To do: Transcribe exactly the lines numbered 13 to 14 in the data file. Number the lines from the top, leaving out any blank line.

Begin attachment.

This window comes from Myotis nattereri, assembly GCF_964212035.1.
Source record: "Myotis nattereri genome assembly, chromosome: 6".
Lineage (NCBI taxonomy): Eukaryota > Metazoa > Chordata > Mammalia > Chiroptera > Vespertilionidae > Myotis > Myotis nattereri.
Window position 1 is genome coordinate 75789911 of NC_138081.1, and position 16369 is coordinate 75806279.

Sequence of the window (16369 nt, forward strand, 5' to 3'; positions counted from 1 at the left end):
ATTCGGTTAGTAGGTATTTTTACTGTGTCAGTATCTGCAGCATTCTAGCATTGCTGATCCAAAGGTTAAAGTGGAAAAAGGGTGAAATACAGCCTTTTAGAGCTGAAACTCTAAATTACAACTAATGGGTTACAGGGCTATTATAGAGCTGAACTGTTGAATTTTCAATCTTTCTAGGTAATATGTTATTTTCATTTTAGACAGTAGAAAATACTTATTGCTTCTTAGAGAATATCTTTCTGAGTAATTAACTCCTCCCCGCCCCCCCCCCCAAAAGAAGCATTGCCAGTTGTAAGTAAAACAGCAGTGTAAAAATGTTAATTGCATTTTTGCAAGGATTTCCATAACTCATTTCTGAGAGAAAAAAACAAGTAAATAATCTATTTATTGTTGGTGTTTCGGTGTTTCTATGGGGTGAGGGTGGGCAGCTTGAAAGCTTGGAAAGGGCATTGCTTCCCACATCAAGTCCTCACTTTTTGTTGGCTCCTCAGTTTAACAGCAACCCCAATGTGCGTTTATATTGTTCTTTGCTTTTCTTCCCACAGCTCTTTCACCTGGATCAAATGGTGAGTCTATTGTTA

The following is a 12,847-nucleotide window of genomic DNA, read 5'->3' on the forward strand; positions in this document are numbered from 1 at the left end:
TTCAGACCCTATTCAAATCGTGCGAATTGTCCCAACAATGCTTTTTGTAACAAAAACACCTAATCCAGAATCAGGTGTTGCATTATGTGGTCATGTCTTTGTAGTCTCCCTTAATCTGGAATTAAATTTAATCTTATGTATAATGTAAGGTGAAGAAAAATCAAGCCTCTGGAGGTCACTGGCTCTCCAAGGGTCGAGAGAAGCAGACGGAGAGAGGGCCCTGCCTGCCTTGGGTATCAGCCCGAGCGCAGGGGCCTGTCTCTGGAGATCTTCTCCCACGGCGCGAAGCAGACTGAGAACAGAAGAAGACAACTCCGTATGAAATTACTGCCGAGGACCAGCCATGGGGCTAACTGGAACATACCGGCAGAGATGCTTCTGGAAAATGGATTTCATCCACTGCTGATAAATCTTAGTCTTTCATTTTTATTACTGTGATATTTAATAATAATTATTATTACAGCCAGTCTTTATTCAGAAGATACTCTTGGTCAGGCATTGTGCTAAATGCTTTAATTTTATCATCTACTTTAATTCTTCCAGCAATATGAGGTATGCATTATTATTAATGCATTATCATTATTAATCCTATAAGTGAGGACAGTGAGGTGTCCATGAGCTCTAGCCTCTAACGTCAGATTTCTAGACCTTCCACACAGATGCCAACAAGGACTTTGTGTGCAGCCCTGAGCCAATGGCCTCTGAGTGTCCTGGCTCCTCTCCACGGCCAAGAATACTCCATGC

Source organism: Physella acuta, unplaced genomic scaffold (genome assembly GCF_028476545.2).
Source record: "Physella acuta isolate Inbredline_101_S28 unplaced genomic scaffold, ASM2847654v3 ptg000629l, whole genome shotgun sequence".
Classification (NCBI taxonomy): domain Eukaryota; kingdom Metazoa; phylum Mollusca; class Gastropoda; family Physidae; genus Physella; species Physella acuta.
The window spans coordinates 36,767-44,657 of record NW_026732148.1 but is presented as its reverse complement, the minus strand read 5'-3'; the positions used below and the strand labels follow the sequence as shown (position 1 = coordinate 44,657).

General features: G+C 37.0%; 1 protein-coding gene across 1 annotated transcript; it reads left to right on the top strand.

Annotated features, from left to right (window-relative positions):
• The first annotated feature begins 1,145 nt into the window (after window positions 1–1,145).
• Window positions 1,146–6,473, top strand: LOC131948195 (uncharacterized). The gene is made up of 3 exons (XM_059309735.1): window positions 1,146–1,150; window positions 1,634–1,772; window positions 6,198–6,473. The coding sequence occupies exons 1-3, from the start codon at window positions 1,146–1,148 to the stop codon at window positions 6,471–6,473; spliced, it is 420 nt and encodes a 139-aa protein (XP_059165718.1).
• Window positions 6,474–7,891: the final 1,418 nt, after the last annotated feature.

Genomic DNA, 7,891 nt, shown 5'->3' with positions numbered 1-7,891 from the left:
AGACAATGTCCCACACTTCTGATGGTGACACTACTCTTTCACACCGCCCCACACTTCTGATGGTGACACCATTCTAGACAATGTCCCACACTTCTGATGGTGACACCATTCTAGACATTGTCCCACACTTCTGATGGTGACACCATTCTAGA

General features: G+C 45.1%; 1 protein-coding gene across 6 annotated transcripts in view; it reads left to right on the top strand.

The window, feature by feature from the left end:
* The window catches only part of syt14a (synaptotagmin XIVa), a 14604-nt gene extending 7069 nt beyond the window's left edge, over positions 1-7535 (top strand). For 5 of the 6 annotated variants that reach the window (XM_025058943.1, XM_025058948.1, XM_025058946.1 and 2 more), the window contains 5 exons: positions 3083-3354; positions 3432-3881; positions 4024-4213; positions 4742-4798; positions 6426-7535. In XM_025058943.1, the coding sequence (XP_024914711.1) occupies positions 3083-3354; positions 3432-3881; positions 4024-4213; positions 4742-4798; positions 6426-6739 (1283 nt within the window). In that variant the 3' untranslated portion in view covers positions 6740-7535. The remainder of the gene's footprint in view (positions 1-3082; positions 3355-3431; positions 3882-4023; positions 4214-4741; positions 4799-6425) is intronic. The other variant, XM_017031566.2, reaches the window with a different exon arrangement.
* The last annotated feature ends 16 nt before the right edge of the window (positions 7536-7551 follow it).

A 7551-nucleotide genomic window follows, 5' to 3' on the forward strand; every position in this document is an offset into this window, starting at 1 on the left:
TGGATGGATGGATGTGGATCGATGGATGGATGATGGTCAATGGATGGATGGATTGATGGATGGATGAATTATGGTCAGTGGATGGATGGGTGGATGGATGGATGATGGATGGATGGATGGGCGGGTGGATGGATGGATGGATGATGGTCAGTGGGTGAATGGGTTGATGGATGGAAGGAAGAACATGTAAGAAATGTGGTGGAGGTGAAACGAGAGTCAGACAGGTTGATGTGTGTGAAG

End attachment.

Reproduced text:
General features: G+C 37.0%; 1 protein-coding gene across 1 annotated transcript; it reads left to right on the top strand.

Annotated features, from left to right (window-relative positions):